This past summer, thanks to the Seattle Mariners’ new-found success, I became obsessed with baseball. I’ve always enjoyed baseball, but when the team you cheer for is supremely untalented and frustrating, you don’t watch the games very closely for sanity’s sake. As the summer went on, I watched more and more games, and I started to notice something. Baseball has never been the most thrilling sport. With a lot of down time between action and sparse physical contact, it doesn’t exactly appeal to the high-octane sports fan. But this year it seemed like the games were taking longer than they had before.
I did a little research and found out that I was correct —the average baseball game is taking longer now than it ever has. 2014 is the first time in baseball history that the average length of a MLB game is 3 hours and 10 minutes. In fact, the Mariners were the only team with an average game time less than 3 hours, at 2 hours 59 minutes. Not only are the games taking longer, but they also contain less scoring than before. This year, runs per game are also down to the lowest total we’ve seen in decades. So not only are baseball games taking longer to play, but less is happening during those games—not exactly the best recipe for fan entertainment.
It doesn’t take much effort to see why game times are increasing, as there are many ways in which the pace of the game has slowed down. Pitchers are taking longer than ever to throw the ball. Batters are stepping out of the batter box after every pitcher, adjusting their batting gloves, and getting coach signals. Meanwhile, managers are making more pitching changes than ever. Combine that with this new obsession baseball times have with constantly using different kinds of shifts, and you have a sport that takes an astounding amount of time to play.
It wouldn’t be very difficult to get the average speed of a baseball game back under 3 hours, possibly even 2.5 hours. If the proper rule changes were made, the average spectator wouldn’t even see the difference. In fact, the MLB already has some rules in place designed to speed up the game that the league doesn’t utilize. Rule 8.04 of the MLB rulebook says, “When the bases are unoccupied, the pitcher shall deliver the ball to the batter within 12 seconds after he receives the ball. Each time the pitcher delays the game by violating this rule, the umpire shall call a Ball.” For some reason, the league has the rule in the books, but elects not to use it. The average time between pitches without a runner on base this season was 24 seconds, double the allotted time under rule 8.04. If you consider that each baseball game has about 300 pitches, and about 100 of those are delivered with no runner on base, then just enforcing rule 8.04 would knock roughly 1500 seconds (or 25 minutes) off each game.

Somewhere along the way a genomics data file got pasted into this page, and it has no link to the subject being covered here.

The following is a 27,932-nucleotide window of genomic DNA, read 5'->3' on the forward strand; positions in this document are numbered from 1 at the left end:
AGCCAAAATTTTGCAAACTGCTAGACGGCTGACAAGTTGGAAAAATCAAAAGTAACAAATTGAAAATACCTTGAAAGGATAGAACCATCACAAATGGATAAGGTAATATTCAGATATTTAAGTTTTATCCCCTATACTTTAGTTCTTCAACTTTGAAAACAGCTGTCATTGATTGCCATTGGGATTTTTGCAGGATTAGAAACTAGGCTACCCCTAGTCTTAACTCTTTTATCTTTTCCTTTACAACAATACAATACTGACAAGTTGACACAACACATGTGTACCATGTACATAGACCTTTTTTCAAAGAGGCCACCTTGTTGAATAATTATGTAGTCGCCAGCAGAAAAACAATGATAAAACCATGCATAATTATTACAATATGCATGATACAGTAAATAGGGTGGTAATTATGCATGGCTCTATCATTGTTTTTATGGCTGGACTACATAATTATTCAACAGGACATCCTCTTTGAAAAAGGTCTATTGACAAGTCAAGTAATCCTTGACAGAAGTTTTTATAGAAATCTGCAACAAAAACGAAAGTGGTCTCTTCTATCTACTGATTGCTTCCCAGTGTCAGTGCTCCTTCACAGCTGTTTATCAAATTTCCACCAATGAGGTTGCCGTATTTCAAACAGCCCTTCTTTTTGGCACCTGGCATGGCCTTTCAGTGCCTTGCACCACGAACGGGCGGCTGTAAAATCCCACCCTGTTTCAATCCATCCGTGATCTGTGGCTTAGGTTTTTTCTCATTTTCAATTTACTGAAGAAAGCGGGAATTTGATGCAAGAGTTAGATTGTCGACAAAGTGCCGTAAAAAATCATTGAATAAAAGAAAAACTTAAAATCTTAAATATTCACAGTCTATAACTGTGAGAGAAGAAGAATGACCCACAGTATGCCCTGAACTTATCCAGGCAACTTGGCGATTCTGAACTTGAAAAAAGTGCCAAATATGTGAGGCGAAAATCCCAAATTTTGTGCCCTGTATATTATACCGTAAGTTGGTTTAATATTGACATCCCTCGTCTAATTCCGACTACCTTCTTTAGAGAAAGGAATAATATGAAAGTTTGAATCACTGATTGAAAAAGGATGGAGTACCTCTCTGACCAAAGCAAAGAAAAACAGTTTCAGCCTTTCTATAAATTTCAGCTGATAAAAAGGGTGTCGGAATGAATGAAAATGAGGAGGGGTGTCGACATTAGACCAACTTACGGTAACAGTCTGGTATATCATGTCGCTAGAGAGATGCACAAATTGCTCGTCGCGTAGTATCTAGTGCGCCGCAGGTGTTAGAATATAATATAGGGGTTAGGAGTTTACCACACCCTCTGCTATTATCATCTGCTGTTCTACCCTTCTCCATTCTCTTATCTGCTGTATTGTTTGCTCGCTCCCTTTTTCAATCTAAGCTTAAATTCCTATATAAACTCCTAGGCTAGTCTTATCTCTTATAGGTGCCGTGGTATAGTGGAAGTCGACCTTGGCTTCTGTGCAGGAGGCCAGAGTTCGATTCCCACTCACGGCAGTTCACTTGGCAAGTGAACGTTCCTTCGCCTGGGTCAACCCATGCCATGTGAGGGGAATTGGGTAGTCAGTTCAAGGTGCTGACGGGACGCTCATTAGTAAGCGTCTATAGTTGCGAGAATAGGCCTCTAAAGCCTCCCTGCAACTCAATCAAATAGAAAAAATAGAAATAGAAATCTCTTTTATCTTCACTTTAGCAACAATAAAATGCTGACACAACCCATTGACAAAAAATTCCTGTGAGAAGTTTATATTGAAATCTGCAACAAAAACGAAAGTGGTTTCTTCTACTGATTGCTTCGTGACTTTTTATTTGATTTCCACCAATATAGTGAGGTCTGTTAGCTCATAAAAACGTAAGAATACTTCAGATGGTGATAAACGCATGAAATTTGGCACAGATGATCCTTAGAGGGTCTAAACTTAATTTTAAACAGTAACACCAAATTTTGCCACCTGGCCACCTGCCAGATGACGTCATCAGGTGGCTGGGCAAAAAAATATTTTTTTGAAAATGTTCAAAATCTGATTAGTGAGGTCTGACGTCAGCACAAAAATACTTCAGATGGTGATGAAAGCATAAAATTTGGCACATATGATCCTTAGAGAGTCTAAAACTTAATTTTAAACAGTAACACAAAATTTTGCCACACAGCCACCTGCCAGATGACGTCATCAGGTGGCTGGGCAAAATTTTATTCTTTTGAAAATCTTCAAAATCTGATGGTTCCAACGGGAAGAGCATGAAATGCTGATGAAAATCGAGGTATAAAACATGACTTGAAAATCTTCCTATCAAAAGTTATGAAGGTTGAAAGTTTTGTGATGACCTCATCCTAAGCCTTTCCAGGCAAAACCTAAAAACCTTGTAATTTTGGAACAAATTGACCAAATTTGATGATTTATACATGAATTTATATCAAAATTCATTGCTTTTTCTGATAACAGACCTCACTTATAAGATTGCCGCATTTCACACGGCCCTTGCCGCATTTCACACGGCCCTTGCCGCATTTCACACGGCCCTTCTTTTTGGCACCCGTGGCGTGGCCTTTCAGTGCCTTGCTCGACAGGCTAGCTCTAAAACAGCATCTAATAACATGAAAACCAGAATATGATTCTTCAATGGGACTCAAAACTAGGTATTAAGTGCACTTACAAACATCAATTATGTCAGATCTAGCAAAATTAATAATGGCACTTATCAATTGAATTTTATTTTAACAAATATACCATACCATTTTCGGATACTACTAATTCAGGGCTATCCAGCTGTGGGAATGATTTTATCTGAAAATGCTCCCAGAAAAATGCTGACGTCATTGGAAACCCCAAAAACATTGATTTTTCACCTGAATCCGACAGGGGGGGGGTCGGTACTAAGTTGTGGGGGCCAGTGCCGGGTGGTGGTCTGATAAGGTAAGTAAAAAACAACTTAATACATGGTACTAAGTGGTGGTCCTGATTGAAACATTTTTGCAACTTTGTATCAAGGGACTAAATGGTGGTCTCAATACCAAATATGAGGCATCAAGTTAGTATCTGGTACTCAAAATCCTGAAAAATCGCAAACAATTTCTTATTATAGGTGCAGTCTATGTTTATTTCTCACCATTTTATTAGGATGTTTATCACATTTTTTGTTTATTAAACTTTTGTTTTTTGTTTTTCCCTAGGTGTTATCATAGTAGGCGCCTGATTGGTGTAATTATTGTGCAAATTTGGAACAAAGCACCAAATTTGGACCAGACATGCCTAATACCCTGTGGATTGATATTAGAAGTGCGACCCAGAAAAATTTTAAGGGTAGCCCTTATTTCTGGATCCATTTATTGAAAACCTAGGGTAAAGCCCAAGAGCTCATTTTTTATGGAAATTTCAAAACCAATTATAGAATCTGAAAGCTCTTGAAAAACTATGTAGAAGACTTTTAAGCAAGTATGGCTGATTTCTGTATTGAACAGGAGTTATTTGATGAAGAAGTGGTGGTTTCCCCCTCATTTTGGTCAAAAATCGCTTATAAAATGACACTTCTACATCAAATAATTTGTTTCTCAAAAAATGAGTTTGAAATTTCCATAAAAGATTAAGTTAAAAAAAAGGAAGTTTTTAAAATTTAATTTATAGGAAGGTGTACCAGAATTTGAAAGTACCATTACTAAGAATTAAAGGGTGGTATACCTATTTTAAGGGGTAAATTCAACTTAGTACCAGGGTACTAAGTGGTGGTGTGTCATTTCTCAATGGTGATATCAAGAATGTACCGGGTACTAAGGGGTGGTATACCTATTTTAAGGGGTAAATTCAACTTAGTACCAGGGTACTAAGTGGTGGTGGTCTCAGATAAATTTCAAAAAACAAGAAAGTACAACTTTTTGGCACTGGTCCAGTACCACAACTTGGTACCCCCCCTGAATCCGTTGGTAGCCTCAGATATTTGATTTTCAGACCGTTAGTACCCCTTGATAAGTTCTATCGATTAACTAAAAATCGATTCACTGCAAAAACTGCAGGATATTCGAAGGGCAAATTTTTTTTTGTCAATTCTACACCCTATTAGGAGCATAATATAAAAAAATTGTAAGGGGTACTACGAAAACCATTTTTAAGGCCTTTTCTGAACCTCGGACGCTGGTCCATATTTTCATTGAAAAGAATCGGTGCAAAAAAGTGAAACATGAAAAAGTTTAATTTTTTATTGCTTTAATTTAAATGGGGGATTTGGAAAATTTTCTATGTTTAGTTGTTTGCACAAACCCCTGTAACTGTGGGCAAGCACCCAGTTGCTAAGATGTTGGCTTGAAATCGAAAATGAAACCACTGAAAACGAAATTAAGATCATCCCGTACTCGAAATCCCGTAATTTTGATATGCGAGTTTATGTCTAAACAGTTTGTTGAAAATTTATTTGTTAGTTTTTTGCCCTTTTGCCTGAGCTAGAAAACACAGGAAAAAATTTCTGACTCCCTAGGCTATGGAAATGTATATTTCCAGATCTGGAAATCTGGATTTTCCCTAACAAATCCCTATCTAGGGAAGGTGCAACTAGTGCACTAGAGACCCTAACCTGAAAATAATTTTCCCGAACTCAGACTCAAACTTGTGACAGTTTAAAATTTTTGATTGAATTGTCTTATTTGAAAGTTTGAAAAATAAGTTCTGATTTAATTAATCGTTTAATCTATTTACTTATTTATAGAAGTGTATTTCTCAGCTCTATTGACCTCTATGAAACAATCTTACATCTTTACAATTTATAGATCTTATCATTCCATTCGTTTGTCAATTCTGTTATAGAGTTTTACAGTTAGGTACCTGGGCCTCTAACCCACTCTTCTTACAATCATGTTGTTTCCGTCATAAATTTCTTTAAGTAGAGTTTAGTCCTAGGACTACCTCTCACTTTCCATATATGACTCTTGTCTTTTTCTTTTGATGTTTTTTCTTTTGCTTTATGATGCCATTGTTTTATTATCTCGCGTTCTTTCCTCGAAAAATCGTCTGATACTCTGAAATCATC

If the MLB really wanted to shorten games more than 25 minutes, they could also implement a few additional rules that would cut down on unnecessary time during games. First off, the league could stop allowing batters to step out of the batter box after every pitch. After every pitch, a batter will call timeout, step out of the batter box, adjust both his batting gloves, take a few practice swings, adjust his glove again, and then finally step back into the batter box. The process takes between 10-30 seconds, and is entirely unnecessary. More often than not, the batter didn’t even swing at the pitch previous. Shouldn’t professional baseball players be able to properly put on batting gloves?
The MLB could also shorten game times by limiting the amount of pitching changes a manager can make during a game—either by not allowing a manager more than a certain number of pitching changes per inning, or by forcing each pitcher brought into a game to face a minimum number of batters. Too often in baseball these days, a manager will bring in a pitcher from the bullpen who will throw one pitch, get the out he needed, then the manager will bring in another pitcher to face the next batter. Each pitching change takes about 5 minutes to complete and causes the game to drag on when three pitching changes are made in the same inning. Far too often, a manager will bring in a new pitcher from the bullpen, only to have the opposing manager bring in a pinch hitter to face the new pitcher. So what does the first manager do? He takes out his new pitcher, before he even throws a pitch, and brings in a different pitcher. Situations like these take almost 10 minutes to unfold and completely delay all flow of the game.
A couple weeks ago, MLB commissioner Bud Selig was on television talking to the commentary crew for the Mariners. Selig discussed how bogged down the game of baseball has gotten and how steps need to be taken in the off-season to make the game faster. I hope that Selig follows through on his word and does make some changes to baseball this off-season before we start talking about 4 hour games as the norm.